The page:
He pointed out, however, that additive technologies were not always effective. They are good for tailored designing of small-batch production производстве малой серии. Economically, it is still more cost-efficient to make simple batch-produced components by traditional technologies.

Global lag and local strides

Despite the results achieved, Russia still stays behind the curve of global processes. According to VIAM’s general director Evgeny Kablov, international market of additive technologies makes about USD 5 bln, and according to forecasts, by 2021 this value will grow up to USD 21 bln. Currently, over 50% of market is upon the US, Great Britain and Germany, they are actively pursued by Southeast Asia led by China. Russia’s share is only 2%.

The matter of technological leadership is no less urgent. Without new materials, the up-to-date engine making industry is impossible. So, the task given to the Russian science and industry regarding creation of advanced engine PD-35 in many ways requires a solution at the level of material engineering.

The main efforts are focused on polymeric composites for turbine blades, metal composites like intermetallic titanium that may substitute steel and almost twice lighter than those used in current engines. These are highly heat-proof materials with operational temperature about 1,500 °C without cooling.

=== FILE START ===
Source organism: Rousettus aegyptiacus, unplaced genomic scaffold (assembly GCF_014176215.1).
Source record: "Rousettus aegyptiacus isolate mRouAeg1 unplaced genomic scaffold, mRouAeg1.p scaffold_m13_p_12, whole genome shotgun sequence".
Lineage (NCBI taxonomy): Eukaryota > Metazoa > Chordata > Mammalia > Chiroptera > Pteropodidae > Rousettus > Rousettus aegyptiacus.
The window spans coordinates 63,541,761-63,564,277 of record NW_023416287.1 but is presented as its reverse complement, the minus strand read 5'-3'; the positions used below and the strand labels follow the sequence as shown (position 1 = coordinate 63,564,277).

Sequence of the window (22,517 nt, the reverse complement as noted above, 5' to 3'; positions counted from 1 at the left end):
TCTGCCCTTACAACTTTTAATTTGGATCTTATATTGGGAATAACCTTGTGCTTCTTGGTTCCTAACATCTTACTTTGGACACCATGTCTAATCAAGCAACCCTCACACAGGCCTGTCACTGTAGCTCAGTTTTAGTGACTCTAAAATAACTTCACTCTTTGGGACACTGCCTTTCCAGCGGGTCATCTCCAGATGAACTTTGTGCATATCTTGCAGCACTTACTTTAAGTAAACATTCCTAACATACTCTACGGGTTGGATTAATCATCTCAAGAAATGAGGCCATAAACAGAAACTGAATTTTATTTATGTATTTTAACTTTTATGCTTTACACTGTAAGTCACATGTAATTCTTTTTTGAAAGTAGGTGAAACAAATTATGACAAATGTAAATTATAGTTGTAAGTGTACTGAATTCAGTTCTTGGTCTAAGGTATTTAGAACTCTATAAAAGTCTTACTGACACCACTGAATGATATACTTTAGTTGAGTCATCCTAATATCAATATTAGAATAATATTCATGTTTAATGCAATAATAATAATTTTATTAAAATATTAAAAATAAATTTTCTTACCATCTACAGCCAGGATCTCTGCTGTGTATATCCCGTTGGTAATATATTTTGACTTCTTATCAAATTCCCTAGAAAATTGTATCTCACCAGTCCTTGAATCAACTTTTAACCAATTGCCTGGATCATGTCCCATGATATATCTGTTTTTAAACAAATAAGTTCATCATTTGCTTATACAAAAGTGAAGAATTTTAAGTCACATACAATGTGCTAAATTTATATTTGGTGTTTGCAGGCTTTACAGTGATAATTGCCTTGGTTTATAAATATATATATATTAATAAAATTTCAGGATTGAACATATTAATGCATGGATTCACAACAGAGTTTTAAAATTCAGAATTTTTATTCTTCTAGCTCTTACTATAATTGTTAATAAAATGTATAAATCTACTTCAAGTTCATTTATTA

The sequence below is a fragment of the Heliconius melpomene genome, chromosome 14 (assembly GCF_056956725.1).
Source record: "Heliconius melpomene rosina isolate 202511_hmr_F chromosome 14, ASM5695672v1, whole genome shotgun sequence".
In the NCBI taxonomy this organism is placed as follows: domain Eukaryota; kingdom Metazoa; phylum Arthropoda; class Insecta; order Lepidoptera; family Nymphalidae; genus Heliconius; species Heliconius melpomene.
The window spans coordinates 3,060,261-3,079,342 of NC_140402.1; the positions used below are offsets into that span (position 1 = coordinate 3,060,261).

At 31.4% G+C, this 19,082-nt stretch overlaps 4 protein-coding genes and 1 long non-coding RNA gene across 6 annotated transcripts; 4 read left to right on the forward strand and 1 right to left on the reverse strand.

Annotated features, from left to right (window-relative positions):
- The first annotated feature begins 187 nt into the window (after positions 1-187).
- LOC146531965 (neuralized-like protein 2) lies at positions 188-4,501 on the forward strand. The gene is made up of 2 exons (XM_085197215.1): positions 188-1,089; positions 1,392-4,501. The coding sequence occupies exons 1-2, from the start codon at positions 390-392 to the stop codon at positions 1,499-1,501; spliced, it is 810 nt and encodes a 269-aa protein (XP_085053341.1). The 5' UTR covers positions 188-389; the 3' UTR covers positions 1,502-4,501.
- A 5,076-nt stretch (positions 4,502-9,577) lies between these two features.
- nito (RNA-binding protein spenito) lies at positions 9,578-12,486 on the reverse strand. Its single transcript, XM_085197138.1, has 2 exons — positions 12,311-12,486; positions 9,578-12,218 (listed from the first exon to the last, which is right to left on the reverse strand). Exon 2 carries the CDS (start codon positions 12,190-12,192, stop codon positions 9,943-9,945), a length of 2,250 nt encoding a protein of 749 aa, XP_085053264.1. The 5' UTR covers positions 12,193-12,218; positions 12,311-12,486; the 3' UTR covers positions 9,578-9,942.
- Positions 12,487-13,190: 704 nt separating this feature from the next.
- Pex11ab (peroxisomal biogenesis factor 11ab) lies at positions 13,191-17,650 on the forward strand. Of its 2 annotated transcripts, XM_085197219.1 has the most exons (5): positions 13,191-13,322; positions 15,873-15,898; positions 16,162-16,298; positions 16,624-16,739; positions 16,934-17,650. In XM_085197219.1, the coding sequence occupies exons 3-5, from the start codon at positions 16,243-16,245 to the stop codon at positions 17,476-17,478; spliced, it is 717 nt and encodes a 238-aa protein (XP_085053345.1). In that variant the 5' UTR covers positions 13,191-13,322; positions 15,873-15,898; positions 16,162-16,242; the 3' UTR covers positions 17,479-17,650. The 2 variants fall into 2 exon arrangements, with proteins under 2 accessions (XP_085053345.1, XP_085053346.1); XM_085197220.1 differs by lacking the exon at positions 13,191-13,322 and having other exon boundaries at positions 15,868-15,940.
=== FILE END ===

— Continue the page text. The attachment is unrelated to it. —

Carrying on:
"The world now competes who will reach ideal parameters in engines. The competitiveness depends on weight, performance and design effectiveness. AT helps to resolve at once issues of materials, technology and design. And all that should be integrated decisively, at development stage", explained Evgeny Kablov.

Localization, staff, documents

Technology localization remains the critical matter. According to Evgeny Kablov, now in Russia nearly all key elements like equipment and software are imported. The only dependency they managed to overcome is materials, as Russia has designed metal powder composites suitable for production.

Alexander Artyukhov, director general of UEC, and Evgeny Kablov, director general of VIAM, visiting the VIAM’s facilities

The staff qualification is also an urgent issue. The use of such technologies to develop future components for gas turbine engines is only possible with high degree of digitalization of designing and production processes. And this obviously needs professional staff.
"There are some problems related to certification of AT-produced components. This point has not been stipulated in the regulations yet. The specialized institutes have not outline the required scope of tests for particular products either. But this work’s in progress, anyway", concluded Alexander Vatetin.